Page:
The following post may be unsuitable for young children.
I have a few people that get to read new ideas that I have—whether in The Age of Merrik series or in other series. Recently, I wrote an ending for Rise of the New Masters. One such reader revealed his own personality through his comments.
I had contemplated that Eleya had been married long before the main onset of The Anointing. One of Malik’s generals either killed him or captured him and he was presumed dead. Upon discussing Eleya’s future marriage to Merrik—long after the death or presumed death of her previous husband, the reader called Eleya a whore.
Unacceptable. Furthermore, there is a double standard. During my draft ending of Rise of the New Masters, a character metaphorically returns from the dead (he was not the husband) and a female sword master engages herself to him. That’s not all to the ending, but I don’t want to give too much away. Merrik is present in the finale. Eleya is away on a mission. Reader assumes Merrik is this return-from-the-dead character (for what reason I don’t know—clearly he was not) and says that the female will “service” Merrik in Eleya’s absence. Read into that word all you want. Yes, it means what you think it does. OK so—Merrik can be a whore—but he’s not since he’s male, but not Eleya. Nonsense. Eleya is no whore for being or assuming that she is a widow. As for the “service” comment, that is a clear insight to a perverted mind. I wrote nothing like that and that is what reader thought of it.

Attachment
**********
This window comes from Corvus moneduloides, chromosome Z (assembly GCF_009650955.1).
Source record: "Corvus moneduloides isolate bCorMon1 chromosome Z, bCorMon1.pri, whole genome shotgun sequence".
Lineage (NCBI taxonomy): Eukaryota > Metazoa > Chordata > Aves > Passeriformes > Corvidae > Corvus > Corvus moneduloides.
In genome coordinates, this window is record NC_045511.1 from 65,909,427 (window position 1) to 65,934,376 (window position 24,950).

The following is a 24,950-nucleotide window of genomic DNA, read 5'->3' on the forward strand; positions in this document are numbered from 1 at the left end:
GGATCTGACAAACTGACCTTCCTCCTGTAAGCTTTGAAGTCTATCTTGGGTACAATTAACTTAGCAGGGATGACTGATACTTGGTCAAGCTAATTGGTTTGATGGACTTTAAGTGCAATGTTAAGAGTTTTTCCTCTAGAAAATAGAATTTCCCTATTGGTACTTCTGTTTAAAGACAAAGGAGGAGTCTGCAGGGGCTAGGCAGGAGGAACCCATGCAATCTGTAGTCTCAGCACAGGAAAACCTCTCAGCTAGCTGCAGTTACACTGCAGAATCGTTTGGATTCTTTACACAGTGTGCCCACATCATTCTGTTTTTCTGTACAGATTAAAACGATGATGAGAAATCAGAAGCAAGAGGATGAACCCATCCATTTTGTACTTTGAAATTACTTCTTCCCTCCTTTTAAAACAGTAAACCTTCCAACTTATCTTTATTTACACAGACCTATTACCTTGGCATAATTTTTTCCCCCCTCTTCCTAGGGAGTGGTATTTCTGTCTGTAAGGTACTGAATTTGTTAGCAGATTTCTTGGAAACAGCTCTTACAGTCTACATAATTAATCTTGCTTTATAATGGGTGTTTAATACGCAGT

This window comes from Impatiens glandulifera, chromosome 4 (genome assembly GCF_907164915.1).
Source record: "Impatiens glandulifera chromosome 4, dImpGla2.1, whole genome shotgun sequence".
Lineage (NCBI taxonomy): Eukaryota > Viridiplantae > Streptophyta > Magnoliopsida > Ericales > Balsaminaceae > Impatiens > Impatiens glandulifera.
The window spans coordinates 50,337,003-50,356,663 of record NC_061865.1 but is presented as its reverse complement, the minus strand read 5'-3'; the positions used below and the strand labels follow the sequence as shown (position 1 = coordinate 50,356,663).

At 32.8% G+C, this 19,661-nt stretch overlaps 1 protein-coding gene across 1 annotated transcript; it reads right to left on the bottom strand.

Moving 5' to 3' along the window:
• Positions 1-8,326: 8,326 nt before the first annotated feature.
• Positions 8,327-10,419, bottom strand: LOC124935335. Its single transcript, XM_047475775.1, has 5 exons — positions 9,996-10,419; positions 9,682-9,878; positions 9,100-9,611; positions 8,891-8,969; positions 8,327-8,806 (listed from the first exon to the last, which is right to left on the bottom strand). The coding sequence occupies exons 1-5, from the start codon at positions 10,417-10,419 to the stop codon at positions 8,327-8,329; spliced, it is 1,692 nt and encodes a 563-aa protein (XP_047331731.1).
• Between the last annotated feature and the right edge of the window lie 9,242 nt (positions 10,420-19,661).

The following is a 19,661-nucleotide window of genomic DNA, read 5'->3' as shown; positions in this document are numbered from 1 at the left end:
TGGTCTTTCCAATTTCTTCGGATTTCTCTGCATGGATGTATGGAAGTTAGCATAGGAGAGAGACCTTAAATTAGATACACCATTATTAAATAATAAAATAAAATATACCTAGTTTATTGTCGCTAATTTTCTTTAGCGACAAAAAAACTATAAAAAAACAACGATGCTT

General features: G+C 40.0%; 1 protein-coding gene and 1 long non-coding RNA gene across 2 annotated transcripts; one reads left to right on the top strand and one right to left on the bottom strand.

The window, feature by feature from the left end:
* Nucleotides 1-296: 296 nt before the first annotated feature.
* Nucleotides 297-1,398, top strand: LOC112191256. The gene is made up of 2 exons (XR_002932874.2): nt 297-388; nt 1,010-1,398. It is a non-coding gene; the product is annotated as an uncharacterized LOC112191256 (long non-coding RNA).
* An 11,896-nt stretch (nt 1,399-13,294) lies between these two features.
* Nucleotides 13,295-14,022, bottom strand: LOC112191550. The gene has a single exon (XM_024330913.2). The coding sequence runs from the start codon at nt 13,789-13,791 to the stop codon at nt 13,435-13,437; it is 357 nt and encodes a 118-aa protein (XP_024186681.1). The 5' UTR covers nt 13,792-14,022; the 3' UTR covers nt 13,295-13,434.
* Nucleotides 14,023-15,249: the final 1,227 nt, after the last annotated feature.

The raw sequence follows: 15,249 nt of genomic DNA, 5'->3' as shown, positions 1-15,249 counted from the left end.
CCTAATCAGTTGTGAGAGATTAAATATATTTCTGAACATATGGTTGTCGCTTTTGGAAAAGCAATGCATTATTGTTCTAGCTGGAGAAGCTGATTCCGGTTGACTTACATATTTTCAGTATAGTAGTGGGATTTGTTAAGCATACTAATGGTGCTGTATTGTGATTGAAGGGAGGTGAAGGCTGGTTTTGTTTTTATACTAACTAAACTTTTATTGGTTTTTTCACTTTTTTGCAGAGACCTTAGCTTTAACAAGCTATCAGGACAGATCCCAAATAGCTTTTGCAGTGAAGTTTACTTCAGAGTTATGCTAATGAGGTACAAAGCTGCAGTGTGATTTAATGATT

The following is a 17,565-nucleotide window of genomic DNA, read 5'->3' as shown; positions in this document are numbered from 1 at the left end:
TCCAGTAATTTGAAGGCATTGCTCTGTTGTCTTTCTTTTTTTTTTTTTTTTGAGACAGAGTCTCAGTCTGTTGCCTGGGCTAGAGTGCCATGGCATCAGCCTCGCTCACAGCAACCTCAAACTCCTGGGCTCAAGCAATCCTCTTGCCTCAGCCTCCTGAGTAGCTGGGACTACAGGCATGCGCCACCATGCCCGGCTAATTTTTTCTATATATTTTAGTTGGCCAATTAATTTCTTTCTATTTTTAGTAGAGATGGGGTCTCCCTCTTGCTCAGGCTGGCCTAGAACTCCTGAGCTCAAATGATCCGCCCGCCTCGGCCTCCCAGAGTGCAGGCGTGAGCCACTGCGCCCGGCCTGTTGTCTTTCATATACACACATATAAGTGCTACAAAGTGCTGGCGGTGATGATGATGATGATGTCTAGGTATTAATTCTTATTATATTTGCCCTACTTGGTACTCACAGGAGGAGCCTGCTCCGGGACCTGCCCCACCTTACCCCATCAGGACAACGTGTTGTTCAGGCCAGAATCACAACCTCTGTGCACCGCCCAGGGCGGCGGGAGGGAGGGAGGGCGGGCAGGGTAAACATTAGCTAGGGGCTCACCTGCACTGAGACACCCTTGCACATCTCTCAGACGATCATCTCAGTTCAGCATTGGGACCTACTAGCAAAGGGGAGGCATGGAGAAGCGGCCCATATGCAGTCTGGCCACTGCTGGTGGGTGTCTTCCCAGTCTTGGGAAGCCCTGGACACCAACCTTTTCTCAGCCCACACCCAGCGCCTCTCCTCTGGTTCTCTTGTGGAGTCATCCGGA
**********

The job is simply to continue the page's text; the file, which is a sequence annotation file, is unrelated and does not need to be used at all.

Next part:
I suppose some readers of any novel have a fantasy to rp (role play) a character and rp some love interest as their rp character’s love interest. Maybe it’s something like that. Do a number of people have this same sickening double standard as this reader? Call a widow a whore and whore out a male? If I had written the ending like he’d interpreted it, Merrik still isn’t a whore. If I had changed things around and Eleya had been in a similar situation as Merrik, I am assuming she would be a whore. I’m sure I’ll fight back in my edits of the novel—I’m going to smash double standard to pieces and satire them.